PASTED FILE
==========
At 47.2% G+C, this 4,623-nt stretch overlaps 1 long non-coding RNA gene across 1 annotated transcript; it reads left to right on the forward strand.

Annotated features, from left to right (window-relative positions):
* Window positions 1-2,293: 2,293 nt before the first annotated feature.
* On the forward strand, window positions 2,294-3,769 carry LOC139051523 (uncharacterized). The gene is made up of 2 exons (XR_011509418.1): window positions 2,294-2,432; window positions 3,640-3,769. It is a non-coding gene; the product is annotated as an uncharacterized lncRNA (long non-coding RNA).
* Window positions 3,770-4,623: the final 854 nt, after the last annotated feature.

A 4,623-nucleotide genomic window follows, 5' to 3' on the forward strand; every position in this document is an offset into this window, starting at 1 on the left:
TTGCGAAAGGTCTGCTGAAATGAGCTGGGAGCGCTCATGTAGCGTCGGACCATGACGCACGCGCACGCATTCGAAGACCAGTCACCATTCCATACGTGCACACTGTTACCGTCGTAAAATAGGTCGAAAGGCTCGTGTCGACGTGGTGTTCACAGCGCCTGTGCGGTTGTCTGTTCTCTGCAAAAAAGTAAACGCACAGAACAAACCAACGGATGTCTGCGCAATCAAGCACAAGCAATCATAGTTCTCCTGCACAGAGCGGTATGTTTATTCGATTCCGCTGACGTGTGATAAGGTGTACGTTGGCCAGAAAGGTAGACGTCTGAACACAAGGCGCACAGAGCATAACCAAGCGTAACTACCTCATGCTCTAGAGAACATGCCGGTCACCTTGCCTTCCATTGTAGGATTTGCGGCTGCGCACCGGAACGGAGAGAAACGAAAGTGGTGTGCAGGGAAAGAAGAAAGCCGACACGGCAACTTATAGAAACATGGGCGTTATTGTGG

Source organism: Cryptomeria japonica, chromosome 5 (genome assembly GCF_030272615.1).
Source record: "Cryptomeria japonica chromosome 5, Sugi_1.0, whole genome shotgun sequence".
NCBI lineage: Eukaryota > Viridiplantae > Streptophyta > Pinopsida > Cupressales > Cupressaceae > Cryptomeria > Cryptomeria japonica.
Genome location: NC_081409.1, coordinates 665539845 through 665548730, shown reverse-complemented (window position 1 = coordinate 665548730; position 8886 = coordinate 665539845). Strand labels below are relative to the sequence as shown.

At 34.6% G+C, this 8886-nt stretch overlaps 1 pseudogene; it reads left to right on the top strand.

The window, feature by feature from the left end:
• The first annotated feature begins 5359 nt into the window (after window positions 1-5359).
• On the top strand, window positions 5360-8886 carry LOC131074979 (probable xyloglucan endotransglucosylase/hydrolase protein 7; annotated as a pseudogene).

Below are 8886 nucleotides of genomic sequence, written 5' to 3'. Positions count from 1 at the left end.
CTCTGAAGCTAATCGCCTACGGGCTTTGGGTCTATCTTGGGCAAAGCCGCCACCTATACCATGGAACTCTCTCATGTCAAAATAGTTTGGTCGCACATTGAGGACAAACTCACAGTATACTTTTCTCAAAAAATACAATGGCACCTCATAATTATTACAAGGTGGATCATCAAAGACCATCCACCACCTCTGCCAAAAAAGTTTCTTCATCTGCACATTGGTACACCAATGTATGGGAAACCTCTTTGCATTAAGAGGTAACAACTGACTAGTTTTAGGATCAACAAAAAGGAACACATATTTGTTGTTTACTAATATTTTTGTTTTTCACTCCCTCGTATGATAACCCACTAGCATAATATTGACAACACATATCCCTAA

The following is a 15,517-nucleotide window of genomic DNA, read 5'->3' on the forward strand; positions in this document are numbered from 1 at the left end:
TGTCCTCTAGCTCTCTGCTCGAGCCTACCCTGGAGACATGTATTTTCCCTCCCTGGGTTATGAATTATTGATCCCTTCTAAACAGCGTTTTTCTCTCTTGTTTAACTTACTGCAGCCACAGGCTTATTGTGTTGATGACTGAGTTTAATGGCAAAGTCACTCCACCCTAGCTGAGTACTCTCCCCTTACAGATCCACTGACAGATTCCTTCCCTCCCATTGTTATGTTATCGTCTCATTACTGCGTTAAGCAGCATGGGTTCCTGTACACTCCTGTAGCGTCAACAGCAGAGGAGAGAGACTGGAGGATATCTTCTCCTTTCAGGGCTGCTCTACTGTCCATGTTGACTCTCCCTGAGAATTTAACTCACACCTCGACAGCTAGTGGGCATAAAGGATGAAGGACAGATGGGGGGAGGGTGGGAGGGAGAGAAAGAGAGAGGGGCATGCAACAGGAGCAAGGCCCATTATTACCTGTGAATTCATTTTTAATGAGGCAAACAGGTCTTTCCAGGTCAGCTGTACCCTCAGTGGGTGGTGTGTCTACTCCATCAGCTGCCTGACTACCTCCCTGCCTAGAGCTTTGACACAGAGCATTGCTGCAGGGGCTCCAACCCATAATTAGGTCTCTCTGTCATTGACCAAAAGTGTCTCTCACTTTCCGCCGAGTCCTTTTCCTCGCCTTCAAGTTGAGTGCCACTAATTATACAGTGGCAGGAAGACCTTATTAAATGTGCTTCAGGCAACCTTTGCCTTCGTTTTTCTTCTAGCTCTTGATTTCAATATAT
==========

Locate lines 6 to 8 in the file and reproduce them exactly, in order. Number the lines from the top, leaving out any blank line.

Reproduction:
A 4,623-nucleotide genomic window follows, 5' to 3' on the forward strand; every position in this document is an offset into this window, starting at 1 on the left:
TTGCGAAAGGTCTGCTGAAATGAGCTGGGAGCGCTCATGTAGCGTCGGACCATGACGCACGCGCACGCATTCGAAGACCAGTCACCATTCCATACGTGCACACTGTTACCGTCGTAAAATAGGTCGAAAGGCTCGTGTCGACGTGGTGTTCACAGCGCCTGTGCGGTTGTCTGTTCTCTGCAAAAAAGTAAACGCACAGAACAAACCAACGGATGTCTGCGCAATCAAGCACAAGCAATCATAGTTCTCCTGCACAGAGCGGTATGTTTATTCGATTCCGCTGACGTGTGATAAGGTGTACGTTGGCCAGAAAGGTAGACGTCTGAACACAAGGCGCACAGAGCATAACCAAGCGTAACTACCTCATGCTCTAGAGAACATGCCGGTCACCTTGCCTTCCATTGTAGGATTTGCGGCTGCGCACCGGAACGGAGAGAAACGAAAGTGGTGTGCAGGGAAAGAAGAAAGCCGACACGGCAACTTATAGAAACATGGGCGTTATTGTGG

Source organism: Cryptomeria japonica, chromosome 5 (genome assembly GCF_030272615.1).